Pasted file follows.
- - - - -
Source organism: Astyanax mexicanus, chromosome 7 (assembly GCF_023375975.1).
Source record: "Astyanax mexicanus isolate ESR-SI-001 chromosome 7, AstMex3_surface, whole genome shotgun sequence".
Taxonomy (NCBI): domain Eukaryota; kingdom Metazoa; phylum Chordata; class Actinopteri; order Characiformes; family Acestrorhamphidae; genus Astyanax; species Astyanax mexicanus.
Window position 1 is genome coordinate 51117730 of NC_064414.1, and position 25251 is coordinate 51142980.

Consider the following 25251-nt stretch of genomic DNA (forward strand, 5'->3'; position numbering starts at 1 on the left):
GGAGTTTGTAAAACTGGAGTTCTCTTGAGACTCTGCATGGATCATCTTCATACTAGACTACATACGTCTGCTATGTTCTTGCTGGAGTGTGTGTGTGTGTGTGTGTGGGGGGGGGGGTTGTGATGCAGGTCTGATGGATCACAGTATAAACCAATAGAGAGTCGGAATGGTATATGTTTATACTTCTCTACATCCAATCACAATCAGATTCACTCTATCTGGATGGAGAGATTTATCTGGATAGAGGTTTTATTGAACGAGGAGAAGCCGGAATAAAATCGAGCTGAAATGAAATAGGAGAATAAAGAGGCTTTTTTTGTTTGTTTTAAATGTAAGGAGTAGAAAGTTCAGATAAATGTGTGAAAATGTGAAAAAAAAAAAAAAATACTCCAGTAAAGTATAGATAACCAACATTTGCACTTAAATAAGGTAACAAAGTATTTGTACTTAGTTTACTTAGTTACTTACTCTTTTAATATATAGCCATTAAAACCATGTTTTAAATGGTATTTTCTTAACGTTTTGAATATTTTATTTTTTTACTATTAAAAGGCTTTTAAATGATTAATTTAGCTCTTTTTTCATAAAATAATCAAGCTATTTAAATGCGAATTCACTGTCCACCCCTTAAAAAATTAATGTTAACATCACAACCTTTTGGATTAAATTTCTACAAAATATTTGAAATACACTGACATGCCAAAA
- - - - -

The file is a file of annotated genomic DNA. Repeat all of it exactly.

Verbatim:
Source organism: Astyanax mexicanus, chromosome 7 (assembly GCF_023375975.1).
Source record: "Astyanax mexicanus isolate ESR-SI-001 chromosome 7, AstMex3_surface, whole genome shotgun sequence".
Taxonomy (NCBI): domain Eukaryota; kingdom Metazoa; phylum Chordata; class Actinopteri; order Characiformes; family Acestrorhamphidae; genus Astyanax; species Astyanax mexicanus.
Window position 1 is genome coordinate 51117730 of NC_064414.1, and position 25251 is coordinate 51142980.

Consider the following 25251-nt stretch of genomic DNA (forward strand, 5'->3'; position numbering starts at 1 on the left):
GGAGTTTGTAAAACTGGAGTTCTCTTGAGACTCTGCATGGATCATCTTCATACTAGACTACATACGTCTGCTATGTTCTTGCTGGAGTGTGTGTGTGTGTGTGTGTGGGGGGGGGGGTTGTGATGCAGGTCTGATGGATCACAGTATAAACCAATAGAGAGTCGGAATGGTATATGTTTATACTTCTCTACATCCAATCACAATCAGATTCACTCTATCTGGATGGAGAGATTTATCTGGATAGAGGTTTTATTGAACGAGGAGAAGCCGGAATAAAATCGAGCTGAAATGAAATAGGAGAATAAAGAGGCTTTTTTTGTTTGTTTTAAATGTAAGGAGTAGAAAGTTCAGATAAATGTGTGAAAATGTGAAAAAAAAAAAAAAATACTCCAGTAAAGTATAGATAACCAACATTTGCACTTAAATAAGGTAACAAAGTATTTGTACTTAGTTTACTTAGTTACTTACTCTTTTAATATATAGCCATTAAAACCATGTTTTAAATGGTATTTTCTTAACGTTTTGAATATTTTATTTTTTTACTATTAAAAGGCTTTTAAATGATTAATTTAGCTCTTTTTTCATAAAATAATCAAGCTATTTAAATGCGAATTCACTGTCCACCCCTTAAAAAATTAATGTTAACATCACAACCTTTTGGATTAAATTTCTACAAAATATTTGAAATACACTGACATGCCAAAA